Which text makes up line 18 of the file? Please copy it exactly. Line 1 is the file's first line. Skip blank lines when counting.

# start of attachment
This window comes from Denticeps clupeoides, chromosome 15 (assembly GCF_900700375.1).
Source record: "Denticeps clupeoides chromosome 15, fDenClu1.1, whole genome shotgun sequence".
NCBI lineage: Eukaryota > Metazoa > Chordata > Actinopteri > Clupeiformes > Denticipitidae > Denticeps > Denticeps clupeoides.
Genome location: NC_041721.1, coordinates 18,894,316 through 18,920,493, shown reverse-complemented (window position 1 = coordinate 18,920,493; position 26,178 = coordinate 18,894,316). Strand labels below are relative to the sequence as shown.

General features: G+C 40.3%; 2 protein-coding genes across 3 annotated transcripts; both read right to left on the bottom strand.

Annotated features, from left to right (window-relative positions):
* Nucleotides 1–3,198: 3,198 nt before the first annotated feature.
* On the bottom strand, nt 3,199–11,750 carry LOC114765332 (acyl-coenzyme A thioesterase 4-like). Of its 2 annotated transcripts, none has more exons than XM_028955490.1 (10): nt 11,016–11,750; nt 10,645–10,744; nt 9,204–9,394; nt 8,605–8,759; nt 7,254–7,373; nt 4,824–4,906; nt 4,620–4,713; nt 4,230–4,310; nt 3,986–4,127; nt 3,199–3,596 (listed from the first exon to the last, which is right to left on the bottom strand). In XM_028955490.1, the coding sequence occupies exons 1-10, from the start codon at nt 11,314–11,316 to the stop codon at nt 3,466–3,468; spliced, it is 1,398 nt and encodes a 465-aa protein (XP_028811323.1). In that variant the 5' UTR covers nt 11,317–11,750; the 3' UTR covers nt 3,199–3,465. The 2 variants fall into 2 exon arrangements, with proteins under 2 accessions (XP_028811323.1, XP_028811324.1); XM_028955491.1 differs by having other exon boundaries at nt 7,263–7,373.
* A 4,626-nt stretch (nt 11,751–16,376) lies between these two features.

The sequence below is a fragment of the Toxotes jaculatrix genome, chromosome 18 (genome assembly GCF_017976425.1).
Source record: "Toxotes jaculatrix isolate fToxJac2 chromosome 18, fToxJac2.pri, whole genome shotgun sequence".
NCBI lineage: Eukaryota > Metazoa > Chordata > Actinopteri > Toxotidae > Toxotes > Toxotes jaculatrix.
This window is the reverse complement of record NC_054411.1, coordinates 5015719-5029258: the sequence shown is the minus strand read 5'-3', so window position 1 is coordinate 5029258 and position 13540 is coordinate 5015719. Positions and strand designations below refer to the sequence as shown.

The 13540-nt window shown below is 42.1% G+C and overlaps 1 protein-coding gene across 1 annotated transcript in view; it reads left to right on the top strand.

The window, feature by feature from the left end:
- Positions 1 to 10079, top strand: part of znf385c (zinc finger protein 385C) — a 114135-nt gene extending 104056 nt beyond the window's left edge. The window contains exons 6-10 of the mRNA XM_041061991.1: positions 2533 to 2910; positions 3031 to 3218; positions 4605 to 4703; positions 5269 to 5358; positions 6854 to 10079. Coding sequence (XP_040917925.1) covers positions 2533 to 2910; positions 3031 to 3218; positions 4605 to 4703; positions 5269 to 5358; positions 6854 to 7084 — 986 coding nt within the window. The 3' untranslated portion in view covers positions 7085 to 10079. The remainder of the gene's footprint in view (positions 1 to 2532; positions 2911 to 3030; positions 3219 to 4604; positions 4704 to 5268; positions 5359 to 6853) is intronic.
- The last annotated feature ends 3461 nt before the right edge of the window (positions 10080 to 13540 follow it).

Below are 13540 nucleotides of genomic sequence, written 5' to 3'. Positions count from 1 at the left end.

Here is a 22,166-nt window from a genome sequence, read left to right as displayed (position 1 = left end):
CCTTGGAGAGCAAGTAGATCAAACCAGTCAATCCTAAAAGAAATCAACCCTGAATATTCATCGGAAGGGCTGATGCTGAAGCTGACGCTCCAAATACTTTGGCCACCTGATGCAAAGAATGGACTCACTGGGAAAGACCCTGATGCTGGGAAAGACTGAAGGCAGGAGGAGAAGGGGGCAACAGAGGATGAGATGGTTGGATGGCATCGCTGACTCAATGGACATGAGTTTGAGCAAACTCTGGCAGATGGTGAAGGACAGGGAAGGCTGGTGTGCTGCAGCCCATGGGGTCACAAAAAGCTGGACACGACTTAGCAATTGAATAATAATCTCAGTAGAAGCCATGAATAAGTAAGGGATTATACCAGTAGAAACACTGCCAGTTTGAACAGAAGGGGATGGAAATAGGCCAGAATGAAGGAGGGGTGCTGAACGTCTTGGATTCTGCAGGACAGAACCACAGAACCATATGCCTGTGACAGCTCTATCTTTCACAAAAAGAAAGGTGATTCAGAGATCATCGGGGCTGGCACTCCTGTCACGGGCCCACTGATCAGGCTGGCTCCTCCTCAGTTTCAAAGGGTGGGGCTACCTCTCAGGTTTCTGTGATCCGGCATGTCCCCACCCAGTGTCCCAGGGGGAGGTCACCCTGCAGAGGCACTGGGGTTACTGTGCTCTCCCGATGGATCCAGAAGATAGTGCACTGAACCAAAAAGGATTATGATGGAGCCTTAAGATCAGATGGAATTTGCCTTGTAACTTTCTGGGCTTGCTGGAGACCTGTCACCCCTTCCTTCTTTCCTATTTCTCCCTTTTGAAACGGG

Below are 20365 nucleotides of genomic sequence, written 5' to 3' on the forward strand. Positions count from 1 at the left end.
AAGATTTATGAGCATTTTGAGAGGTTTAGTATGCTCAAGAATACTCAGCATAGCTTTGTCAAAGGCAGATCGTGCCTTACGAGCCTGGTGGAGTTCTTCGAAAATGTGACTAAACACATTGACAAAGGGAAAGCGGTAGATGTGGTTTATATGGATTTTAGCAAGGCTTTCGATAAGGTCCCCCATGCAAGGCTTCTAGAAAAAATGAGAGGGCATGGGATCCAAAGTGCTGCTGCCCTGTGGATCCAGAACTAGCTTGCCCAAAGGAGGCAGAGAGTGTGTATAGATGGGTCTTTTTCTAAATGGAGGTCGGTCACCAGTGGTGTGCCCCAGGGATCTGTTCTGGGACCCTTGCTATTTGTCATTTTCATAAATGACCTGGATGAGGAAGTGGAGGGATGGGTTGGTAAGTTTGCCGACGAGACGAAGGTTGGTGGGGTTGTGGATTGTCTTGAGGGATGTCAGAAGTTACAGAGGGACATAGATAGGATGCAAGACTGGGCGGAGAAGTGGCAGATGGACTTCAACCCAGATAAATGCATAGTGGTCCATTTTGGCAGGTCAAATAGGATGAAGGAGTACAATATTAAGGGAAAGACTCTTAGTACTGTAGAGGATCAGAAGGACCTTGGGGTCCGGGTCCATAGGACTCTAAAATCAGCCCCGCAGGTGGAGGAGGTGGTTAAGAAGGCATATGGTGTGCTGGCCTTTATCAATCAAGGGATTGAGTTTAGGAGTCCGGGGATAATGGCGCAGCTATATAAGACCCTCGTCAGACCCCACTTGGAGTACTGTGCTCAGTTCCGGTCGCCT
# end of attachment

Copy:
Below are 13540 nucleotides of genomic sequence, written 5' to 3'. Positions count from 1 at the left end.